Janet: You are spot on. I had gotten involved with an inner city multi-racial church and an organization that encouraged suburban people to get personally involved with marginalized people. I taught classes in which people from these two worlds became mutual friends and we also took them on inner city pilgrimages. It was utterly amazing to see the spiritual transformation that occurred when people who thought they were so different actually found out they weren’t that different and in fact could learn from one another. One man who hosted us for lunch at the homeless shelter told us his story. He had a master’s degree in engineering but when his mother got sick he had to take care of her. He had promised her he would take care of her as she, a single mom, had taken care of him. As she got worse he stayed home more and eventually lost his job. When she went into a care facility he had to leave the house and soon he was homeless. This story really stunned the people in the group who had never expected homeless people to have advanced degrees. And yet there are many homeless people with college degrees.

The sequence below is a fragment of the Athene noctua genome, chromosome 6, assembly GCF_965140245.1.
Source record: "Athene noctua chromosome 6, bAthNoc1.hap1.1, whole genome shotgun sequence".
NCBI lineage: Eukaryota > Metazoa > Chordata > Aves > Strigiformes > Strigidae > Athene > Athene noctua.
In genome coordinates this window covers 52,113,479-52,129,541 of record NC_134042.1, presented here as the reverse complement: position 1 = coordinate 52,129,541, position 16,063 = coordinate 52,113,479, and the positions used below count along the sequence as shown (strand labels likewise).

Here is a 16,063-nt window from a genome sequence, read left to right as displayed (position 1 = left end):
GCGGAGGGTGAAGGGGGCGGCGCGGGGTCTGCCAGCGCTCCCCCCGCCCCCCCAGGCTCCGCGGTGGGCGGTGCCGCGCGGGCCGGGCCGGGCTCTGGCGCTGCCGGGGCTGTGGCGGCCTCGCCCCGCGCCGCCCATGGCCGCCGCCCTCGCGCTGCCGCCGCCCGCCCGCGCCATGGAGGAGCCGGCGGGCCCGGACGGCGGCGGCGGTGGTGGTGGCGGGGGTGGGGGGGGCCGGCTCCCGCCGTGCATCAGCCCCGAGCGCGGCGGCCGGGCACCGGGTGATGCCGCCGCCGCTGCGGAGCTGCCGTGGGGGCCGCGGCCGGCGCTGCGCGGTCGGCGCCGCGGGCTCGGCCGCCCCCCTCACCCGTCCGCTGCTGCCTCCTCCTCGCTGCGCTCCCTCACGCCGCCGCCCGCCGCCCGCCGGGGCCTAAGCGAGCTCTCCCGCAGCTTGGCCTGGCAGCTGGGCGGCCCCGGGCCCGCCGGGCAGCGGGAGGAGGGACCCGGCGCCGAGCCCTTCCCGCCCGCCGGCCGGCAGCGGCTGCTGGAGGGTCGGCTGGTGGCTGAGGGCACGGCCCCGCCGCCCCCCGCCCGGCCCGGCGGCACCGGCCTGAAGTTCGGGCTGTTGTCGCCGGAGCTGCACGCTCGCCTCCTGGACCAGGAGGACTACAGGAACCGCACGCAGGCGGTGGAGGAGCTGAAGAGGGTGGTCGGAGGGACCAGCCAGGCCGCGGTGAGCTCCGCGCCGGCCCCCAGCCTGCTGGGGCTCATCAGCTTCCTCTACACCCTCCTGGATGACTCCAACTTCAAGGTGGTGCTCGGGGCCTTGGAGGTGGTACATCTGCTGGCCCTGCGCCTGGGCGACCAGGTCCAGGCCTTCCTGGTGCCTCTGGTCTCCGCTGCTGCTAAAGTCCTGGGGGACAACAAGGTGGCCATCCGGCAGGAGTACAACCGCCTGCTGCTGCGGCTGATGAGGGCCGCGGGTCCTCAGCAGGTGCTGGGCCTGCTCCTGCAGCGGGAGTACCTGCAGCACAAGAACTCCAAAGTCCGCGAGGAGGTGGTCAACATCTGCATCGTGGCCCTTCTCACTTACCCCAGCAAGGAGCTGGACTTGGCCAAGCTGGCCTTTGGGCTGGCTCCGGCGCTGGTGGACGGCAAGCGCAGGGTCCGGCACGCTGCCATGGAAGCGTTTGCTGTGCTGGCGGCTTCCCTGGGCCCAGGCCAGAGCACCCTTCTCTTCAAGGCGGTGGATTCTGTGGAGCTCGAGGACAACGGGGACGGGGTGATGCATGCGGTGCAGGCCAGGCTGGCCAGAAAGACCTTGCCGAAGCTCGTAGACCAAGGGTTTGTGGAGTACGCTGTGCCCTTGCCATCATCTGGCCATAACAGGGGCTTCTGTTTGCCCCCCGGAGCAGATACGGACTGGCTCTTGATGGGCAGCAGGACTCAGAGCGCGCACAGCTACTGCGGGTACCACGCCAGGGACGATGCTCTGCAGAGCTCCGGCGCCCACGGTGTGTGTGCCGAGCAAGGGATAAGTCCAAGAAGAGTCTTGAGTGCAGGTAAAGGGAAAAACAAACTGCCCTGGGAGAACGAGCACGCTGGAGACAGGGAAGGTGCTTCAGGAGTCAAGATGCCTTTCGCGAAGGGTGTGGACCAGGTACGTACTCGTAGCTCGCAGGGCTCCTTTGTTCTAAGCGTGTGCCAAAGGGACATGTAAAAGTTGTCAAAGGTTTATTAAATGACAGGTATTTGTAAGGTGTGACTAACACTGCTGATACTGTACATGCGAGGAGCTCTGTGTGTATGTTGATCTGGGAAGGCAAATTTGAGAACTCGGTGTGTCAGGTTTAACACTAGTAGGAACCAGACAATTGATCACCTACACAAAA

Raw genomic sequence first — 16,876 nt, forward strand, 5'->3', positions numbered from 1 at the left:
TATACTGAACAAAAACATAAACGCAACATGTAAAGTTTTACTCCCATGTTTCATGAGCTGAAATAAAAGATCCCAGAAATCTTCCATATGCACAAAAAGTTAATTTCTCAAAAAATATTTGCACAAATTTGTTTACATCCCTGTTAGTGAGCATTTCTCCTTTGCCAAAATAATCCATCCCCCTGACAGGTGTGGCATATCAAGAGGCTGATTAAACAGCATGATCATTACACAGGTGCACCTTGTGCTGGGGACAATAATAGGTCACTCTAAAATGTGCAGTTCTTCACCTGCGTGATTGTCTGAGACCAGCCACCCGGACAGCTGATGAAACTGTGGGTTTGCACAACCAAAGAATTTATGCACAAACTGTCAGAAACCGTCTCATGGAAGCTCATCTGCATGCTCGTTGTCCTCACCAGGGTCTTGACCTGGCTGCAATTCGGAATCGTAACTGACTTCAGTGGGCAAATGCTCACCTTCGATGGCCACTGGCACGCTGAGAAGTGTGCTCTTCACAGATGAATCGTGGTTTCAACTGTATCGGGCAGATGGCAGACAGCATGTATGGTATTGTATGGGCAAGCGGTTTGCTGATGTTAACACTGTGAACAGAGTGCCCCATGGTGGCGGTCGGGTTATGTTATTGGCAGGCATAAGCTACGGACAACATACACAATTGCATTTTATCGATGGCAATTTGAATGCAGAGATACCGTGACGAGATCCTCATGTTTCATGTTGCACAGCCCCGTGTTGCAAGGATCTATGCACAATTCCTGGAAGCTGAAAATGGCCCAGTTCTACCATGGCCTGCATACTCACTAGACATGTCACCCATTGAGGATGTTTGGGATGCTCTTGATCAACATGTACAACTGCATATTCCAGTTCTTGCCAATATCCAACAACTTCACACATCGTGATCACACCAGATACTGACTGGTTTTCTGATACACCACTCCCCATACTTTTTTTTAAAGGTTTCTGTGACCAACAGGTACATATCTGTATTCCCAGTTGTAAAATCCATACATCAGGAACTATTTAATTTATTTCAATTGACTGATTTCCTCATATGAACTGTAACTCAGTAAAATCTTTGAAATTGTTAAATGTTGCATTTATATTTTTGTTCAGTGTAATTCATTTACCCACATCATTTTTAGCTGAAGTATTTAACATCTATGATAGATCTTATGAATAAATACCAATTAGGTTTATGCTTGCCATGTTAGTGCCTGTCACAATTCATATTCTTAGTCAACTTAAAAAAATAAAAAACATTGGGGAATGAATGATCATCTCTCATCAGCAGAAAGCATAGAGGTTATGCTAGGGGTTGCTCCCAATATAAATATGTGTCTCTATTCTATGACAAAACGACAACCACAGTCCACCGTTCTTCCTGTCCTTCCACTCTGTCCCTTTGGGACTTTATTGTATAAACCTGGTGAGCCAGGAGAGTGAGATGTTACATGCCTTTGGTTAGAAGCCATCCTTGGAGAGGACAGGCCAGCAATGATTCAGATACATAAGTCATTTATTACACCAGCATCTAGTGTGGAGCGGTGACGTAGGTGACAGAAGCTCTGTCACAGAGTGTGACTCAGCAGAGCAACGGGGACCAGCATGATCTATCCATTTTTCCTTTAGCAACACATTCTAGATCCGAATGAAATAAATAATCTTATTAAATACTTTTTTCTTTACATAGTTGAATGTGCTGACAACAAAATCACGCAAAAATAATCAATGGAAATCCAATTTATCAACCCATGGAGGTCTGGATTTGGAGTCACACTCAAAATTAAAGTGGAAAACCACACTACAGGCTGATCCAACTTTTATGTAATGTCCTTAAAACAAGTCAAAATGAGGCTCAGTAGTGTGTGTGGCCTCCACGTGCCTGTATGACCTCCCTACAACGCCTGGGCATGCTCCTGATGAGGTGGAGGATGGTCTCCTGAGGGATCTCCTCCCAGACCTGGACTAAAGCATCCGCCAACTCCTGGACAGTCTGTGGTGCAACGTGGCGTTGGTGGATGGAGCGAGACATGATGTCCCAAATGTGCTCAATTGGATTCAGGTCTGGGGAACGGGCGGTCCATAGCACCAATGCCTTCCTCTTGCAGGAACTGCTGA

So the conversations began and spiritual change started to happen. At that time in my life I was also journeying with two refugees, one from China and one from Africa (a survivor of torture), both of whom became my friends. I was learning about survival, about faith and about the idea of living my priorities. When you’ve had to give up everything, you care less about material things and more about what matters most. I gave away a lot of my things, reduced my expenses and began to live a simpler and more creative life. It was a freeing time rather than a time of diminishment.